Five Act Lesson Cycle – Humor In The Classroom | Ecology of Education

Five Act Lesson Cycle – Humor In The Classroom

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Ancient physicians believed that humors ruled the health–both physical and mental–of the human body. Any imbalance was a sure cause for illness and disease. This belief gave rise to the practice of administering curatives such as bleedings, purgatives, diuretics, among others in order to restore the balance of humors within the patient’s body. Similarly, the classroom teacher must perform delicate procedures within the lesson cycle in order to balance the collective humor within each class period.

Maintaining the continuing Shakespearean metaphor, it is necessary to link the two types, or forms, of resolution in The Bard’s plays with the types of humor in the classroom. According to many Shakespearean scholars, The Bard’s plays usually end in one of two ways depending upon their particular genre of theater. In essence, disharmony is created in the audience through the characters and their actions. Through the course of the dramatic arc, resolution is achieved by the fifth and final act. Shakespeare’s two forms of resolution are based upon whether the nature of the play is tragic or comedic. For tragic works, the resolution is retributive justice. Wrongs have been avenged. Conversely, for comedic works, the resolution is restorative justice. The imbalance in the plot is corrected and the situation is set aright.

These two distinctions can be effectively implemented in the secondary classroom in a positive manner for both the students and the classroom teacher. Even retributive humor can be used effectively, even if it is of a self-deprecating nature regarding the classroom teacher. Yet, any humor, any at all, must be used cautiously and primarily by skilled and experienced practitioners. The art of humor is a steady and practiced art which both demands and commands patience, persistence, and above all humility. Attempting to implement humor of any kind into the daily learning environment or routine can very quickly and easily result in failure, sometimes even catastrophic in nature.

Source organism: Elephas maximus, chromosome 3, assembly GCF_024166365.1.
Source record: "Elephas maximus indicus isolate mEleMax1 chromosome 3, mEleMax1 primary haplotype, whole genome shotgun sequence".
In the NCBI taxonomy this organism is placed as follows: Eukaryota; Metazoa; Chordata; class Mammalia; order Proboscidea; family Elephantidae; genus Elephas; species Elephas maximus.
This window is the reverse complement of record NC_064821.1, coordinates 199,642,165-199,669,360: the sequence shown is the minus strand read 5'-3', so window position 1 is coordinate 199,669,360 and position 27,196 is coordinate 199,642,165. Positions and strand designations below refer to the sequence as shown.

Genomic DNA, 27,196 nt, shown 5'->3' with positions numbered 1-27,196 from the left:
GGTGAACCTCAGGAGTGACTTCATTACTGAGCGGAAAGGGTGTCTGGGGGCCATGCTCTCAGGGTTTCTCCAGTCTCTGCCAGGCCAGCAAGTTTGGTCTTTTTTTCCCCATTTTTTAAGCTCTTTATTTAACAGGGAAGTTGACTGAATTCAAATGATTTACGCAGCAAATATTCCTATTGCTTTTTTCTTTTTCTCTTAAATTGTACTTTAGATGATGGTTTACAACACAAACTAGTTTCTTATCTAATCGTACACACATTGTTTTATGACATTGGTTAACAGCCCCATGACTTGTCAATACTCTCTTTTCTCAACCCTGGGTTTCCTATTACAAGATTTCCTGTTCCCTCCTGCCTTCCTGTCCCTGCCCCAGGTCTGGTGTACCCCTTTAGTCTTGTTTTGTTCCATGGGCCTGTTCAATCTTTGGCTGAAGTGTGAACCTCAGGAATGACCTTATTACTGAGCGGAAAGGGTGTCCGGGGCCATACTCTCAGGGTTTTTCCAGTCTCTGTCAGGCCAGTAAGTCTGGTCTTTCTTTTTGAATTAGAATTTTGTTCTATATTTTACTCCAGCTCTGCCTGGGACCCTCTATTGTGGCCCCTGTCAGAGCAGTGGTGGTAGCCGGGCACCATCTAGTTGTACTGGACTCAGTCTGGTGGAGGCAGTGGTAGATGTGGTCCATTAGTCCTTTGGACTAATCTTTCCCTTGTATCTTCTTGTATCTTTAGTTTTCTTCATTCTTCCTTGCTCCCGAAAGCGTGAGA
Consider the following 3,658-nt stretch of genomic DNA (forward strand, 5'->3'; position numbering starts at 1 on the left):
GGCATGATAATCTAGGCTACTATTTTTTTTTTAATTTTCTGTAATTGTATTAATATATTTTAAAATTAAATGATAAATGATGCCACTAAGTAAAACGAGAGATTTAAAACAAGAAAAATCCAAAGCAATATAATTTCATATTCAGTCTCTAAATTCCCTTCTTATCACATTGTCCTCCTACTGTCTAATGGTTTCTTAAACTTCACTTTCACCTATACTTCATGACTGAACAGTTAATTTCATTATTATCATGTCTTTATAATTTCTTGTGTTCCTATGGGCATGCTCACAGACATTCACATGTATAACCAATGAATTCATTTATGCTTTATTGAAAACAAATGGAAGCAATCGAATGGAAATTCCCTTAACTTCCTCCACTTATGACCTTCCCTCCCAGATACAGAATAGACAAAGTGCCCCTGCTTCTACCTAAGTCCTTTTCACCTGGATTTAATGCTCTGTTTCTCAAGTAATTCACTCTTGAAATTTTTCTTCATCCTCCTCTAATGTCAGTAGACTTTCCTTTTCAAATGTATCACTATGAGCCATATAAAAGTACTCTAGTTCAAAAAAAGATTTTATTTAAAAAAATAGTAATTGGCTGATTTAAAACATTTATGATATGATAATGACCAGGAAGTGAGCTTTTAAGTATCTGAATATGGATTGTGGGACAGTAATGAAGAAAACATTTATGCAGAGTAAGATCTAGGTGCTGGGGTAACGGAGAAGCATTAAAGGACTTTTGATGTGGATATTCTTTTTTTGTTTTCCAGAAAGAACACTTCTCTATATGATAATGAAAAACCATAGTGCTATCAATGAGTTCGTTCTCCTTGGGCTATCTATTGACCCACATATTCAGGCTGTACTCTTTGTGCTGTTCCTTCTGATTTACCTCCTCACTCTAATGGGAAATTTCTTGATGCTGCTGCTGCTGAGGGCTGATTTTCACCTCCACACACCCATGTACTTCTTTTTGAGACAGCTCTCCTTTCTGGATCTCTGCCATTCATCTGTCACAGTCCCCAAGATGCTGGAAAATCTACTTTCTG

Surveying the two forms of humor, retributive and restorative, the latter type makes the most sense for use in the classroom. Smoothing over the tumultuous waves of a challenging, or even oppositional, situation is a proven method of maintaining control on the classroom without having to attempt to exert positional authority. These attempts almost always fail in the shortest amount of time possible. Worse yet, it corrodes and damages the tenuous relationship between the students and teacher, which is continually evolving. Humor should serve to cultivate and fortify this relationship.

Needless to say, restorative humor is instrumental in guiding the class back into focus with the daily objective(s) and easing the transition into new, and often times more difficult content knowledge and skill(s). This form of humor can also motivate reluctant and reticent students into some form of engagement with the material, the teacher, and possible even with each other through this gentle form of verbal and oral sparring.

Restorative humor can be both energizing and healing when used in appropriate and judicious manners. One of the primary mitigating factors in successfully utilizing humor in the classroom is a unique combination of student awareness and consent. This may appear like an odd pairing upon first glance, but given a Shakespearean hue and a second examination, a better understanding arises.

One of the cornerstones of the success of The bard’s comedies was his adept use of the audience. While for some this may come across as manipulative in varying degrees, it is no more harmful than asking students guiding questions throughout the lesson cycle. Shakespeare intentionally wrote his plays in order to have the different sections of the audience not merely laughing at the action taking place on the stage, but also at the different social classes which regularly comprised the audience, and even at themselves from time to time. This was part and parcel of the transcendent balance which continues to surround the comedies of Shakespeare.